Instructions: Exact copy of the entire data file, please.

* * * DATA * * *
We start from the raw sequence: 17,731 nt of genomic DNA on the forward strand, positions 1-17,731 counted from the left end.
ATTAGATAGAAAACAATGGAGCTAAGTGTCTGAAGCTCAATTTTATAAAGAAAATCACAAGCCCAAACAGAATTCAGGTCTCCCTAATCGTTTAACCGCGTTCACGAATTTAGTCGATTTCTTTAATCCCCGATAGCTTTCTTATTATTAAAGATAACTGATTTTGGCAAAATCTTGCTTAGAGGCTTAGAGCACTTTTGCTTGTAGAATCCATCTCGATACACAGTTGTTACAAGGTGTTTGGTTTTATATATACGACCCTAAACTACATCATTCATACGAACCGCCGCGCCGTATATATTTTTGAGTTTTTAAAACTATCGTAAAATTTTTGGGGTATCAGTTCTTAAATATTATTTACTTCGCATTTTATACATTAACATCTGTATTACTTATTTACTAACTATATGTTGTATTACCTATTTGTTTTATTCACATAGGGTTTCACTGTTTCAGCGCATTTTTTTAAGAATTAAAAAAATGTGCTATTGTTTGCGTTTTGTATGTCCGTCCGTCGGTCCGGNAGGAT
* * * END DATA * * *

We start from the raw sequence: 17,731 nt of genomic DNA on the forward strand, positions 1-17,731 counted from the left end.
ATTAGATAGAAAACAATGGAGCTAAGTGTCTGAAGCTCAATTTTATAAAGAAAATCACAAGCCCAAACAGAATTCAGGTCTCCCTAATCGTTTAACCGCGTTCACGAATTTAGTCGATTTCTTTAATCCCCGATAGCTTTCTTATTATTAAAGATAACTGATTTTGGCAAAATCTTGCTTAGAGGCTTAGAGCACTTTTGCTTGTAGAATCCATCTCGATACACAGTTGTTACAAGGTGTTTGGTTTTATATATACGACCCTAAACTACATCATTCATACGAACCGCCGCGCCGTATATATTTTTGAGTTTTTAAAACTATCGTAAAATTTTTGGGGTATCAGTTCTTAAATATTATTTACTTCGCATTTTATACATTAACATCTGTATTACTTATTTACTAACTATATGTTGTATTACCTATTTGTTTTATTCACATAGGGTTTCACTGTTTCAGCGCATTTTTTTAAGAATTAAAAAAATGTGCTATTGTTTGCGTTTTGTATGTCCGTCCGTCGGTCCGGNAGGAT